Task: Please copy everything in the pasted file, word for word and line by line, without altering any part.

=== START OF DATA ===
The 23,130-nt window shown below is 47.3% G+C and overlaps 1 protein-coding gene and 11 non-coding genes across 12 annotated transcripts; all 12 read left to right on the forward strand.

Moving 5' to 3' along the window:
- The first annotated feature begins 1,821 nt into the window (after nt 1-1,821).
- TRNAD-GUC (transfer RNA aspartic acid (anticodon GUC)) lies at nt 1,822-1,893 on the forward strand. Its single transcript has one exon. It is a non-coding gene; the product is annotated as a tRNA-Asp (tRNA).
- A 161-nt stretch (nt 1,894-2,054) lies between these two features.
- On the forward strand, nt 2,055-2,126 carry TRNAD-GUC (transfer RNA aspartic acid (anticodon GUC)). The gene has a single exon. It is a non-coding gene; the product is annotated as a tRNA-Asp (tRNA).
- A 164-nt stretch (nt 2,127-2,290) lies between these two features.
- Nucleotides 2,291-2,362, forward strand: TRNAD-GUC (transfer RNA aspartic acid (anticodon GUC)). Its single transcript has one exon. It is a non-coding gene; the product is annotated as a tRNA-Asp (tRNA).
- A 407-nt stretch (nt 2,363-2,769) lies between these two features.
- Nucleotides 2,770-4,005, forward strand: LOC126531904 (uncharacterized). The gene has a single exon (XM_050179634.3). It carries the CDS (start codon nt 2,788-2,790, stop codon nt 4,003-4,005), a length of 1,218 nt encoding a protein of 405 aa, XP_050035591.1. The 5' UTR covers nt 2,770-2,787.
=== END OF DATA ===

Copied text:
The 23,130-nt window shown below is 47.3% G+C and overlaps 1 protein-coding gene and 11 non-coding genes across 12 annotated transcripts; all 12 read left to right on the forward strand.

Moving 5' to 3' along the window:
- The first annotated feature begins 1,821 nt into the window (after nt 1-1,821).
- TRNAD-GUC (transfer RNA aspartic acid (anticodon GUC)) lies at nt 1,822-1,893 on the forward strand. Its single transcript has one exon. It is a non-coding gene; the product is annotated as a tRNA-Asp (tRNA).
- A 161-nt stretch (nt 1,894-2,054) lies between these two features.
- On the forward strand, nt 2,055-2,126 carry TRNAD-GUC (transfer RNA aspartic acid (anticodon GUC)). The gene has a single exon. It is a non-coding gene; the product is annotated as a tRNA-Asp (tRNA).
- A 164-nt stretch (nt 2,127-2,290) lies between these two features.
- Nucleotides 2,291-2,362, forward strand: TRNAD-GUC (transfer RNA aspartic acid (anticodon GUC)). Its single transcript has one exon. It is a non-coding gene; the product is annotated as a tRNA-Asp (tRNA).
- A 407-nt stretch (nt 2,363-2,769) lies between these two features.
- Nucleotides 2,770-4,005, forward strand: LOC126531904 (uncharacterized). The gene has a single exon (XM_050179634.3). It carries the CDS (start codon nt 2,788-2,790, stop codon nt 4,003-4,005), a length of 1,218 nt encoding a protein of 405 aa, XP_050035591.1. The 5' UTR covers nt 2,770-2,787.